From the lavish productions of Hollywood's Golden Age through the high-tech blockbusters of today, the most memorable movies all have one thing in common: they rely on the magical transformations rendered by the costume designer. Whether spectacular or subtle, elaborate or barely there, a movie costume must be more than merely a perfect fit. Each costume speaks a language all its own, communicating mood, personality, and setting, and propelling the action of the movie as much as a scripted line or synthetic clap of thunder. More than a few acting careers have been launched on the basis of an unforgettable costume, and many an era defined by the intuition of a costume designer think curvy Mae West in I'm No Angel (Travis Banton, costume designer), Judy Garland in A Star is Born (Jean Louis and Irene Sharaff, costume designers), Diane Keaton in Annie Hall (Ruth Morley, costume designer), or Harrison Ford as Indiana Jones in Raiders of the Lost Ark (Deborah Nadoolman Landis, costume designer).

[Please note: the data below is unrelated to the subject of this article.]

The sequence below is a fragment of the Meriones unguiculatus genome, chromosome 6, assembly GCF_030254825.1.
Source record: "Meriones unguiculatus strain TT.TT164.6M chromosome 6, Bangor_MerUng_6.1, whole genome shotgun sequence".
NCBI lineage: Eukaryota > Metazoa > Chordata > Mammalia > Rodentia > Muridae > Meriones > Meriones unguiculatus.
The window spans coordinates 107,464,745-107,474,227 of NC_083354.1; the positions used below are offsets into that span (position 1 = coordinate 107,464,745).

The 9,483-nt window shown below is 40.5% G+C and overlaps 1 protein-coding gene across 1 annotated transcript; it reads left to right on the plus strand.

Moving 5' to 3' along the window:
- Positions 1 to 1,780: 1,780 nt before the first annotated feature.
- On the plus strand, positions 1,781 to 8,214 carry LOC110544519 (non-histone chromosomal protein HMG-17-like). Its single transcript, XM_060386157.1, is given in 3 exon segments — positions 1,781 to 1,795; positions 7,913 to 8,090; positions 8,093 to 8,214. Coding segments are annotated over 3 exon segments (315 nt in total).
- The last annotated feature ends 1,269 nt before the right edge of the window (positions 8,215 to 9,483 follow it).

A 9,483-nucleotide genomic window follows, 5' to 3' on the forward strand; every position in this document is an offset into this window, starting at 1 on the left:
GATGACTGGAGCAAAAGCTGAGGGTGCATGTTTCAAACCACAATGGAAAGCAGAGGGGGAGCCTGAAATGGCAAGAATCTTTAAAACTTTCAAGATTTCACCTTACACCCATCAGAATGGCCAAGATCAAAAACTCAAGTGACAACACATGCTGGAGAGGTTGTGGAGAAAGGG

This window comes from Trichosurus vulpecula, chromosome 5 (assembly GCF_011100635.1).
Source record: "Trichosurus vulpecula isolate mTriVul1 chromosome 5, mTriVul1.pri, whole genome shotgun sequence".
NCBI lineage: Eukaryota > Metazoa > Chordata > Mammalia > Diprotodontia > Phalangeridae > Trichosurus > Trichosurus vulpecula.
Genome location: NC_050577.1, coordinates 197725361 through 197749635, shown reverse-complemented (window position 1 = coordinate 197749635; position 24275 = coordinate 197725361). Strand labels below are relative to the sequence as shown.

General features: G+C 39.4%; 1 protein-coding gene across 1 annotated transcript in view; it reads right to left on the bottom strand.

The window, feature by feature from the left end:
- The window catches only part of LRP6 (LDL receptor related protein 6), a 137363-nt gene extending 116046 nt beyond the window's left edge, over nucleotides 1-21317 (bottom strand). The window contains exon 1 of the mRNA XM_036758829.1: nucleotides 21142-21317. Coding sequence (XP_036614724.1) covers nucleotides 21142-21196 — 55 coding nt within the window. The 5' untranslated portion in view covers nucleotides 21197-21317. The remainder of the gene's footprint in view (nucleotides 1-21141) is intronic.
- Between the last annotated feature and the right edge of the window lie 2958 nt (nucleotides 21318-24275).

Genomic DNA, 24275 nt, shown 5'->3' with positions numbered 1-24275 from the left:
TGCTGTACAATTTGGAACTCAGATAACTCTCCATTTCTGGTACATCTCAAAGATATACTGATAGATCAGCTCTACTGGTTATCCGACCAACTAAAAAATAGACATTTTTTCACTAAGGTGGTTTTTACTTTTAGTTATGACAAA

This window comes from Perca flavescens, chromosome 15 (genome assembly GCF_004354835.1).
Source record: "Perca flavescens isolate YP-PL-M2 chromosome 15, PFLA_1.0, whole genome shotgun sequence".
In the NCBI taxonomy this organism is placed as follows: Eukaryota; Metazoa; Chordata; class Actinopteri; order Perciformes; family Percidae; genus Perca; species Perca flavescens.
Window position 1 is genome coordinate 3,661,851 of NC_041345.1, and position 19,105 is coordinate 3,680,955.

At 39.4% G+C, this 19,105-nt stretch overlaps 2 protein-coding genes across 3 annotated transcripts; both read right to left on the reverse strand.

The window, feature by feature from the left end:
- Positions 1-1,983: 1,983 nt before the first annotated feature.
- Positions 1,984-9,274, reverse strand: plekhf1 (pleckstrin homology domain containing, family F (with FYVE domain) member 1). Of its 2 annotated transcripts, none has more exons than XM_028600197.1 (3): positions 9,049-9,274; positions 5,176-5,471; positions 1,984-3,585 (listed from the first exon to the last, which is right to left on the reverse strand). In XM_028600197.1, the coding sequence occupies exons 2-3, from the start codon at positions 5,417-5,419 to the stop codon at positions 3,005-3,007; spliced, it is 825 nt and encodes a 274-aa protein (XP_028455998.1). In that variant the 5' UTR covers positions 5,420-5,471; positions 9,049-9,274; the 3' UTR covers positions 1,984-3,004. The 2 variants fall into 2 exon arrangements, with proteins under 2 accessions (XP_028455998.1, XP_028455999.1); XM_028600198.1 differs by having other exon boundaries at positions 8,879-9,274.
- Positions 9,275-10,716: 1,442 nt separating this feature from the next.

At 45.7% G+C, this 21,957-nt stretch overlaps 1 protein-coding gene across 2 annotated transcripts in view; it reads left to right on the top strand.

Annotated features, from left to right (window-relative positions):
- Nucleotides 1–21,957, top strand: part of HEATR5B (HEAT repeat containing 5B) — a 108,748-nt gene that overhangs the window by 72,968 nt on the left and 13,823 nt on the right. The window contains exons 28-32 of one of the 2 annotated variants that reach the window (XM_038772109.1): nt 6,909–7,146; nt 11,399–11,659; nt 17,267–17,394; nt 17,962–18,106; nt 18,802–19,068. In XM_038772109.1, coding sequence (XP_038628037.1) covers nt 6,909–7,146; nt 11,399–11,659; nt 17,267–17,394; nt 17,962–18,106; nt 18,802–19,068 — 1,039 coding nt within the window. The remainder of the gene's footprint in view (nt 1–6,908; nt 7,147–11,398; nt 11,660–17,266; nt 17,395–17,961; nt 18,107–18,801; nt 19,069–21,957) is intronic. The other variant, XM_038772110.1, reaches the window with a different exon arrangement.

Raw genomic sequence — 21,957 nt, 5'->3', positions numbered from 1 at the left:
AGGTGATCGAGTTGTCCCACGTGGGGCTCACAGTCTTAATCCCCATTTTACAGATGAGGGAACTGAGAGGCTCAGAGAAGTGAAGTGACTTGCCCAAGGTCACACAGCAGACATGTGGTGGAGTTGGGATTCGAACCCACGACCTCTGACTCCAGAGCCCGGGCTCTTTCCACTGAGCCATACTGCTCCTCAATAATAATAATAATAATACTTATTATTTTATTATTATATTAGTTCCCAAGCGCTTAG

In Dressed: A Century of Hollywood Costume Design, Academy Award-nominated costume designer Deborah Nadoolman Landis showcases one hundred years of Hollywood's most tantalizing costumes and the characters they helped bring to life. Drawing on years of extraordinary research, Landis has uncovered both a treasure trove of costume sketches and photographs many of them previously unpublished and a dazzling array of first-person anecdotes that inform and enhance the images. Along the way she also provides and eye-opening, behind-the-scenes look at the evolution of the costume designer's art, from its emergence as a key element of cinematic collaboration to its limitless future in the era of CGI.
A lavish tribute that mingles words and images of equal luster, Dressed is one book no film and fashion lover should be without."e;